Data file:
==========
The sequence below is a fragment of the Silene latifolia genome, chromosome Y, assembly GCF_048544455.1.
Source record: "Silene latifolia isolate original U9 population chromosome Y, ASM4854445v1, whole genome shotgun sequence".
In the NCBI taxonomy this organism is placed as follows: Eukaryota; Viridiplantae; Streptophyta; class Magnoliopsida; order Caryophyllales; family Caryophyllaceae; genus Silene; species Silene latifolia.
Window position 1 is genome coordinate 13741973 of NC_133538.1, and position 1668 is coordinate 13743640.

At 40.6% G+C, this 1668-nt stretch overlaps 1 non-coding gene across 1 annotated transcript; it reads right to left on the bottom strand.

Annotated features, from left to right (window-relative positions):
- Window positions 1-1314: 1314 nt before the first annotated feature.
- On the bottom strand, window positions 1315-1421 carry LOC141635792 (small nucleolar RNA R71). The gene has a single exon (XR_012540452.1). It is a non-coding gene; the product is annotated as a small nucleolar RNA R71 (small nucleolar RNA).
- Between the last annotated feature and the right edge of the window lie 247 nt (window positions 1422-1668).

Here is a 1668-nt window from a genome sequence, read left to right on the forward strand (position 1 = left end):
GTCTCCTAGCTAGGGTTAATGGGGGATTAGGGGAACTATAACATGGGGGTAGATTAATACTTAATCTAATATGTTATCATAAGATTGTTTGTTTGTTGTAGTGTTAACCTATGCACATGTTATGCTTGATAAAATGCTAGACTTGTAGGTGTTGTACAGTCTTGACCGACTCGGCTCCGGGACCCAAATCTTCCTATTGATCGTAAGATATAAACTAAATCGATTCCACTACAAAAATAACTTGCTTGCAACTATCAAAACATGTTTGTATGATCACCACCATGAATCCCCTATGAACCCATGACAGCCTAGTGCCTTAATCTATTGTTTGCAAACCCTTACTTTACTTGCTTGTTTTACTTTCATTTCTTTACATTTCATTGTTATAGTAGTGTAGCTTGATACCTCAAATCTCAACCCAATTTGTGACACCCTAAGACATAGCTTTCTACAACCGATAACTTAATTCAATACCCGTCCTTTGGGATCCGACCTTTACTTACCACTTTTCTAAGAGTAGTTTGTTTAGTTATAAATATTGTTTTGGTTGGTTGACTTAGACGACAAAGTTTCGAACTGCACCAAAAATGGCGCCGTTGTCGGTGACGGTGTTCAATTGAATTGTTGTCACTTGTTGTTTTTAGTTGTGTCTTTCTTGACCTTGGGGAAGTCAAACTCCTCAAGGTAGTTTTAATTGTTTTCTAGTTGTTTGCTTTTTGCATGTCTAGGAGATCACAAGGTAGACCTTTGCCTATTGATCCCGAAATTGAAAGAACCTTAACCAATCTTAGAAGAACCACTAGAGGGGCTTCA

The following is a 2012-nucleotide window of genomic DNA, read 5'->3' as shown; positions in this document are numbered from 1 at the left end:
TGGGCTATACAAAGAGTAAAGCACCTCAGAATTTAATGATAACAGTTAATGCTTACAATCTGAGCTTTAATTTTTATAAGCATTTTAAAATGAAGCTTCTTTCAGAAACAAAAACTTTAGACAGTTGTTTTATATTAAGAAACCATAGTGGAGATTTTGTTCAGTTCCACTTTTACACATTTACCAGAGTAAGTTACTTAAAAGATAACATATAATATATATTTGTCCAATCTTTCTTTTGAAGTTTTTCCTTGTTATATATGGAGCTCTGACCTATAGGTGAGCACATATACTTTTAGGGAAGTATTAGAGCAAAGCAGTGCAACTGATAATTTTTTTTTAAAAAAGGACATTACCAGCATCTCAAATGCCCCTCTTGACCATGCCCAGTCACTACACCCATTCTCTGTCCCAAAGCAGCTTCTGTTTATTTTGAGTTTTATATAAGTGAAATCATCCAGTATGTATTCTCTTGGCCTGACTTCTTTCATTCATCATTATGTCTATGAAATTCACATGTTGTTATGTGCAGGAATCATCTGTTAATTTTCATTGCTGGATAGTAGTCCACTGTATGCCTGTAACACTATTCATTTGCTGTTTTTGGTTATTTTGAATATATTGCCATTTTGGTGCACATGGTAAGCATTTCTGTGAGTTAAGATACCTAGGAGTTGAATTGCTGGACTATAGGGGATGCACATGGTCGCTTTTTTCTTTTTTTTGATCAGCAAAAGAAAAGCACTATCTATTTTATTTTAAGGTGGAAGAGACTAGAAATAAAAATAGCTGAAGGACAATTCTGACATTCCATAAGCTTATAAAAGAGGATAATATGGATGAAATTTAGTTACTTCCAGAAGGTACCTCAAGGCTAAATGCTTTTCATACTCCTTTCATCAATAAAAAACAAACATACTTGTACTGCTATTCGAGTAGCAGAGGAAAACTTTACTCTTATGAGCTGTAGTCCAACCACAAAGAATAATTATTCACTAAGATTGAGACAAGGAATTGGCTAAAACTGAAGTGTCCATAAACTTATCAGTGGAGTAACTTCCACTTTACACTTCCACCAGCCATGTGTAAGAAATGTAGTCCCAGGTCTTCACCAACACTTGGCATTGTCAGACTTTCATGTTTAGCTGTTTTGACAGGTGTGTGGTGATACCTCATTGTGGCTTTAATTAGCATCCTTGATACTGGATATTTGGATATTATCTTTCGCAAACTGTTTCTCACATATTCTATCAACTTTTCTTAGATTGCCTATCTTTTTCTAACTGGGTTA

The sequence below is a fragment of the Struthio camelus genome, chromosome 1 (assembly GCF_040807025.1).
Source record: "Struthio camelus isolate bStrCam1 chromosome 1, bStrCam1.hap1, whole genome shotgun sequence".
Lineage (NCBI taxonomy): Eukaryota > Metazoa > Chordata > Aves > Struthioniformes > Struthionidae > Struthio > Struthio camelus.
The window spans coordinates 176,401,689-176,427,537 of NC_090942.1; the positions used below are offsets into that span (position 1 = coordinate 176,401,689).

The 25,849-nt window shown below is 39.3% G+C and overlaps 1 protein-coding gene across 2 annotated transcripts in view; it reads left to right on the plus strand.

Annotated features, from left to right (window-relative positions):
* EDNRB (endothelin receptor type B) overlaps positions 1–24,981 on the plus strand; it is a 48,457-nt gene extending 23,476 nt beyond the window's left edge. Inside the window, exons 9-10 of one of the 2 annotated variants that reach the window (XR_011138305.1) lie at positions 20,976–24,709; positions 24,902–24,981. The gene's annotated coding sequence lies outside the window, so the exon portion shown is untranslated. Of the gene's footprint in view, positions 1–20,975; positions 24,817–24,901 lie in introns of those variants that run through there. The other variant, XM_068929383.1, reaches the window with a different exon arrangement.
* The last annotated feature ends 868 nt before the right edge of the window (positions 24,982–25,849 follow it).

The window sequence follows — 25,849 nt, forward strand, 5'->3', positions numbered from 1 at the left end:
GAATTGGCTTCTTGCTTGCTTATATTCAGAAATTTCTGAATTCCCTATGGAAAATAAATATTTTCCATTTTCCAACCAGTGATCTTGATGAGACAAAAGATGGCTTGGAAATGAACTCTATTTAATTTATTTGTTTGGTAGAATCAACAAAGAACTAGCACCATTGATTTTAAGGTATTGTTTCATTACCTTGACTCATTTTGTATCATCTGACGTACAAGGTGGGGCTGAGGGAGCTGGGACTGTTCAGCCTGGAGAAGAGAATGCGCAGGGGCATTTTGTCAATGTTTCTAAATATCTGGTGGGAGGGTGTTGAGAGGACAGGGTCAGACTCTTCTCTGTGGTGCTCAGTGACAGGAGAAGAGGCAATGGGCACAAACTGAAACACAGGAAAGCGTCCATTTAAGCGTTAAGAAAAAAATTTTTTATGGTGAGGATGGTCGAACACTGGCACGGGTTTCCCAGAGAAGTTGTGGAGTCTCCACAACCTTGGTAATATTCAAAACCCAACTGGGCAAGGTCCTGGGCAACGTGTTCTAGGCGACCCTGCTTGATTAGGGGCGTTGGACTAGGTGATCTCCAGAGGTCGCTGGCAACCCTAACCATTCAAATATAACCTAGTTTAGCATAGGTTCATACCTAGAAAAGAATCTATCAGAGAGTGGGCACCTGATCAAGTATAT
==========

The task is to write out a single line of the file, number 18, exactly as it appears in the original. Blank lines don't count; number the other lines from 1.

The 25,849-nt window shown below is 39.3% G+C and overlaps 1 protein-coding gene across 2 annotated transcripts in view; it reads left to right on the plus strand.